The Prodigy are more important to music than The Beatles

The Prodigy are more important to music than The Beatles

MusicApril 03, 2019 By Brian Frederick

He’ll never get credit for it, but The Prodigy’s Keith Flint will forever be one of the most important musicians in history.


They should give him an international holiday. Time off from work, just to rage.

Because now the wild hair, pierced-up face of The Prodigy is gone. Keith Flint, at 49 years old, took his own life for reasons still yet unknown. It’s sad, but what a legacy he leaves behind. The UK big beat phenomenon is arguably one of the most influential acts to ever do it. And one of the only reasons the U.S. has any sliver of an EDM scene at all.

Yeah, America has its own history of electronica — New York electro’s direct influence on hip-hop, techno’s rule over Detroit, Chicago house blossoming in the black and gay clubs. It was all relegated to underground scenes throughout the ‘70s and ‘80s, though. No way to reach the masses. Festivals weren’t a thing and car commercials wouldn’t ever think to feature music the poor people liked. 

But then something bizarre happened in 1996, a year MTV was actually still showing music (albeit hidden deep within its late night hours). During a show called Amp — on at 1, maybe 2 in the morning — was a cacophony of sounds that were as inspiring as they were trippy. It was a block dedicated solely to a growing underground electronic scene, most of it coming from overseas. Stoner material. Only the weird kids who got picked on watched it.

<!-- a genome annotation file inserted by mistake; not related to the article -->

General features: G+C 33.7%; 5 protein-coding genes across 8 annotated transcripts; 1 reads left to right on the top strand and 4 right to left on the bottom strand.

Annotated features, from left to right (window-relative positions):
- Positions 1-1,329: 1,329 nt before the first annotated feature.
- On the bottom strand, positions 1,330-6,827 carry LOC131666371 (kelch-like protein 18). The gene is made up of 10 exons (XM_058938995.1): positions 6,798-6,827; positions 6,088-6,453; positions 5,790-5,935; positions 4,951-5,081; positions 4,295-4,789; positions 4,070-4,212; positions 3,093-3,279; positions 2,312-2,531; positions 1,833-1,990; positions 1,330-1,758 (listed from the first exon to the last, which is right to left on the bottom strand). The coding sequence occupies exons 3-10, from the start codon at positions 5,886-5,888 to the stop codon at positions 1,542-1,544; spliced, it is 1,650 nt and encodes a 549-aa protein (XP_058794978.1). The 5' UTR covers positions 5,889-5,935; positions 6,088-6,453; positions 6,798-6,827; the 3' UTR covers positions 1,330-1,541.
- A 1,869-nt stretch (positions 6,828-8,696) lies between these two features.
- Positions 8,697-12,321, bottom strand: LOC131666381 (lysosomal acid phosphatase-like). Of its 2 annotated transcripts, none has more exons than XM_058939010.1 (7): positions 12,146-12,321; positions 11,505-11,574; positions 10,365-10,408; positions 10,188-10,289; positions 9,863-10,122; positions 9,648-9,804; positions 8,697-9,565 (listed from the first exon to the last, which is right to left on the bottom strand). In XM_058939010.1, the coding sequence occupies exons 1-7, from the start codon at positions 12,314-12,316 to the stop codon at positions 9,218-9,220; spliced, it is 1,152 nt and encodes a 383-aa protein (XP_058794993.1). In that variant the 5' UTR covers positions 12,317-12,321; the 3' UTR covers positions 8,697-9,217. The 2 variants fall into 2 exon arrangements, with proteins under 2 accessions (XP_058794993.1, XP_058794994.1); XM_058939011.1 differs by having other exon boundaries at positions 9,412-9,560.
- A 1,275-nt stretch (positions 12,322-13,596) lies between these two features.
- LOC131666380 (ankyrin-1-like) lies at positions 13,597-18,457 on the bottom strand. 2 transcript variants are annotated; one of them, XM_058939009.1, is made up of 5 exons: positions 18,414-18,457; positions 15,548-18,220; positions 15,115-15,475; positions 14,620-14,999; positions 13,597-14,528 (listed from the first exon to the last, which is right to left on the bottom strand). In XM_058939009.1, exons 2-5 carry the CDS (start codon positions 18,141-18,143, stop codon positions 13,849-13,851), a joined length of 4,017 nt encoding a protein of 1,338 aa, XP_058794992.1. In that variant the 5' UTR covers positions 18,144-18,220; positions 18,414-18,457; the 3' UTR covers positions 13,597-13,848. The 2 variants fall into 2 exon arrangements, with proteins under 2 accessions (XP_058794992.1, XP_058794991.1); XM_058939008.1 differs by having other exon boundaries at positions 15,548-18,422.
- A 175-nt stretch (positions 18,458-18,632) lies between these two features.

You have to put this all in context for a second; in the mid-’90s, people were fuckin’ squares. The Spice Girls, Backstreet Boys and “Mmm Bop” all battled for who won the charts. A show about a goofy Protestant minister, his boring wife and their seven children was a #2 ranked show. Tattoos? No, never. American culture sucked.

So 2:00 a.m. was about the only time MTV would ever think to feature a band like The Prodigy, even though SPIN Magazine was praising it. “Sure I get it,” one article said. “But how do you know when their songs start and stop?”

That early morning premiere of The Prodigy’s “Firestarter” in ‘96 was a gift. The iconic black and white cut-scenes of raucous, fire alarm mayhem instantaneously seared itself into thousands of rebellious kids’ heads. It was unlike anything else, save for maybe Nine Inch Nails still in its infancy. 

Elton John thought so too. “They are one of the most original groups to come out of England … ever,” he recently said while paying tribute during his Rocket Hour Show on Apple Music’s Beats 1.

Don’t forget the visuals for “Smack My Bitch Up” either, still considered to be one of the most controversial music videos ever created. Way before comment threads it was out there challenging equality doing its best to show women could be obnoxious assholes too.

But it was always too “violent” and “shocking” for mainstream success; in its wake others swam ahead. The Chemical Brothers released “Block Rockin’ Beats” in 1997, Fatboy Slim followed with “The Rockafeller Skank” in 1998. Everyone knows what happened then. These are two singles where the story of watered-down EDM and commodified fist-pumps begins.

All doors are opened eventually. Some pushed gently and as soft as a breath, others with a boot to the grain, a dirty middle finger waving in the air. 

RIP to one of the greatest.